Lisa Harouni: A primer on 3D printing. [Video]

So what exactly is 3D printing? Lisa Harouni breaks it down — from machine to design to product. Learn how it all works in this talk from TEDSalon London Spring 2011.

Klaus Stadlmann: The world’s smallest 3D printer. [Video]

Klaus Stadlmann built the microprinter, the smallest 3D printer in the world. In this talk from TEDxVienna, he demos this tiny machine that could someday make customized hearing aids — or sculptures smaller than a human hair.

Scott Summit: Beautiful artificial limbs. [Video]

In his work, prosthetics designer Scott Summit noticed that a lot of people had to hack their own artificial limbs — with socks, bubble wrap, even duct tape — to feel comfortable. In this talk from TEDxCambridge, he describes how he turned to 3D printing to create limbs that not only match a person’s body, but their personality as well.

Anthony Atala: Printing a human kidney. [Video]

The shortage of organ donations is a crisis in healthcare. A possible solution? Printable organs. In this stirring talk from TED2011, Anthony Atala describes his research into the development of an organ-printing 3D printer, and introduces a recipient of the product of a similar technology — a bladder grown by borrowed cells.

Marc Goodman: A vision of crimes in the future. [Video]

Marc Goodman draws from his experience in law enforcement to show the dark side of technology — what happens when great tools get into the wrong hands. In his talk, he shows a way 3D printing could be used for harm and cautions us to guard against these potentials.

David F. Flanders: Why I have a 3D printer. [Video]

In this talk from TEDxHamburg, 3D printing guru David F. Flanders discusses the development of the technology and the implications of its mass use, including 3D printers’ role in recovery relief, architecture, and the office supply closet.

emily | 3:43 PM | permalink

August 9, 2012

3D printer could build a house in 20 hours

Could you really make your own house with a 3D printer in less than 20 hours? Turns out you can, and the technology is now set to be used by NASA for a future Moon colony. Gizmodo reports.

quotemarksright.jpgThe man behind this ambitious housing project is Professor Behrock Khoshnevis, and he’s disgusted that in the 21st century, the world is still ridden with poverty-stricken slums characterised by make-shift corrugated iron shacks. He wanted to find a way to improve the basic concept of house construction so that it was accessible to everyone, because with better shelter comes a more civilised society.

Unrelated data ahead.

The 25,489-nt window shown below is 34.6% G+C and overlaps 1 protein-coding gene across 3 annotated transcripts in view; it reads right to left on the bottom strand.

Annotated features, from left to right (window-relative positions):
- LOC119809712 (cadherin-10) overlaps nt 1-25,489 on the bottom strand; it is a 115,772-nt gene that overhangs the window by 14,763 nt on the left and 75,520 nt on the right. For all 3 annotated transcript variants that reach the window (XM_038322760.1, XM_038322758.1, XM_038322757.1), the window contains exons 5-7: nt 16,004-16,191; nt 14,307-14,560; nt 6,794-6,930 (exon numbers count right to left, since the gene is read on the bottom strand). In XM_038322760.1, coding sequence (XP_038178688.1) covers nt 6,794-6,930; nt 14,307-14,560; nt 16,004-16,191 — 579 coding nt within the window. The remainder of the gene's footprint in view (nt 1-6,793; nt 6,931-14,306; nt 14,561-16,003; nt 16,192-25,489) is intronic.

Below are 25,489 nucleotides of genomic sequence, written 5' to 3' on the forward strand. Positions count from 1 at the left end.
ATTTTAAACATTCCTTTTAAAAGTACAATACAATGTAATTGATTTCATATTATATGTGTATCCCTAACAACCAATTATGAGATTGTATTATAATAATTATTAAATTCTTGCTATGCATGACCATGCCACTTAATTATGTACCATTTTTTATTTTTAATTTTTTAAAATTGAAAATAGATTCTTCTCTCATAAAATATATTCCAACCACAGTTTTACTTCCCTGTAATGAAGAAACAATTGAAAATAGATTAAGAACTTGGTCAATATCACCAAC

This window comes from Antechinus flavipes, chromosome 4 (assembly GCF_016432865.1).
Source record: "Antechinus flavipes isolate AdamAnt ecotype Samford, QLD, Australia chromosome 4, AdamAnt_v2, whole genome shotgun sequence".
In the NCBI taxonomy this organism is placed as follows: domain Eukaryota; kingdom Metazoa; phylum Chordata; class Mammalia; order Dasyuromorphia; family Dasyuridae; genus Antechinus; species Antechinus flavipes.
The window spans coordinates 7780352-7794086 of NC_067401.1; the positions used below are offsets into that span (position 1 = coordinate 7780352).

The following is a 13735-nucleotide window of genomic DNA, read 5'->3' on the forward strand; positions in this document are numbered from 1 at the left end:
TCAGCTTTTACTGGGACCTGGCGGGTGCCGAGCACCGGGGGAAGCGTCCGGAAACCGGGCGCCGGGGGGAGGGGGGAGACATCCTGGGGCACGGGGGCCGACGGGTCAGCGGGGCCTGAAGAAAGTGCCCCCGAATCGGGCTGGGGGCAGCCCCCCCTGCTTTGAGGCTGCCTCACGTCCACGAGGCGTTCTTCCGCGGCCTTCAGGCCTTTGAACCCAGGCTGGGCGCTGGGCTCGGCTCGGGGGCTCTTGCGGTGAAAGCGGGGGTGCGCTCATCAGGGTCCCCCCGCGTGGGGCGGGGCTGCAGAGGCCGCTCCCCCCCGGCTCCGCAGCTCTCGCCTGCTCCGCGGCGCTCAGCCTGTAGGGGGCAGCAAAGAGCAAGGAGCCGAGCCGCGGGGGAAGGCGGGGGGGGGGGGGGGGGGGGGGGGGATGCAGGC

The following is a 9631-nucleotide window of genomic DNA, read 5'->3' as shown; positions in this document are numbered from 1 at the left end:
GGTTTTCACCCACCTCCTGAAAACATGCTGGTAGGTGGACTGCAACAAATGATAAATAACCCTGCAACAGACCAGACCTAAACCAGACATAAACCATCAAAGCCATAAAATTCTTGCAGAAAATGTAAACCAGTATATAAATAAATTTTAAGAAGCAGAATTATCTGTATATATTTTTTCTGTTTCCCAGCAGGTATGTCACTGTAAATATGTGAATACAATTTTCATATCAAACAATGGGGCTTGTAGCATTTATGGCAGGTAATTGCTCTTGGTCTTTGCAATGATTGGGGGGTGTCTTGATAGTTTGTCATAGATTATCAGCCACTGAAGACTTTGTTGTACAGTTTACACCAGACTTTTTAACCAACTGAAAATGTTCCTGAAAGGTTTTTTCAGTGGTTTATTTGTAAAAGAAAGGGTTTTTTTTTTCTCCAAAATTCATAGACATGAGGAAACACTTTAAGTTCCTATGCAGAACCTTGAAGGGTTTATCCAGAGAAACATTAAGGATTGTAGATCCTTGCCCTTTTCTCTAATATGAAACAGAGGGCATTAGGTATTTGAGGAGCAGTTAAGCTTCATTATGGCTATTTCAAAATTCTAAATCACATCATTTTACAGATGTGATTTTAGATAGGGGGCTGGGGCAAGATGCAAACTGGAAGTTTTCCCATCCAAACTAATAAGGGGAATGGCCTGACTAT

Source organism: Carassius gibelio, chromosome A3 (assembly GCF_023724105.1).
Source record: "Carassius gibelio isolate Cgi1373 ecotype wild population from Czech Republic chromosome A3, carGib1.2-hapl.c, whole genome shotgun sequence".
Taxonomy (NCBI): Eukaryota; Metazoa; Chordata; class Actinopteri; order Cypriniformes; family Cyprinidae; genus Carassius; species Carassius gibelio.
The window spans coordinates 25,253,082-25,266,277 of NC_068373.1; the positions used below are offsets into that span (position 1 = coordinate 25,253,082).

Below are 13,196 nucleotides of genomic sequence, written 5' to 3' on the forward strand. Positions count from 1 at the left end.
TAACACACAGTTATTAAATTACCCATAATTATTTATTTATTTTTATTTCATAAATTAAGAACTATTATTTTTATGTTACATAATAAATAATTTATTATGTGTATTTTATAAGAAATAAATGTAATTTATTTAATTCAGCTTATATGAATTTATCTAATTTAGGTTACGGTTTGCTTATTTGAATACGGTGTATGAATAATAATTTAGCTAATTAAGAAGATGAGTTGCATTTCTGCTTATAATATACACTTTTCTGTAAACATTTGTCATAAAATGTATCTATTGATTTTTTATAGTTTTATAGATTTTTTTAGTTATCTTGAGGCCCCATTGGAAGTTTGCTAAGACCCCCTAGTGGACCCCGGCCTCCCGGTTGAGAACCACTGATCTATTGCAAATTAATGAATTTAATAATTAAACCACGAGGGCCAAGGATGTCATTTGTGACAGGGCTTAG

As far as expenses go, the materials for the 3D printed house are projected to cost 25 per cent less than traditional houses and labour costs can be cut in half. In terms of timing from start to finish, Khoshnevis said that “we anticipate that an average house, like 2500 square foot house, can be built in about 20 hours from a custom design”.

The apparatus, instead of being the size of your typical laser printer, would actually be somewhat bigger than the house according to an article in YahooNews and it would build through a concrete layering system called Contour Crafting.quotesmarksleft.jpg

Watch Professor Behrock Khoshnevis TEDxOjai talk.

emily | 7:44 PM | permalink

March 11, 2012

Anthony Atala TED talk: Printing a human kidney

Surgeon Anthony Atala demonstrates an early-stage experiment that could someday solve the organ-donor problem: a 3D printer that uses living cells to output a transplantable kidney. Using similar technology, Dr. Atala's young patient Luke Massella received an engineered bladder 10 years ago; we meet him onstage.

[via TED]

emily | 3:13 PM | permalink

November 7, 2011

TEDxCambridge: Scott Summit: Beautiful artificial limbs

Prosthetics can’t replicate the look and feel of lost limbs but they can carry a lot of personality. At TEDxCambridge, Scott Summit shows 3D-printed, individually designed prosthetic legs that are unabashedly artificial and completely personal -- from macho to fabulous.

emily | 10:22 PM | permalink

September 1, 2011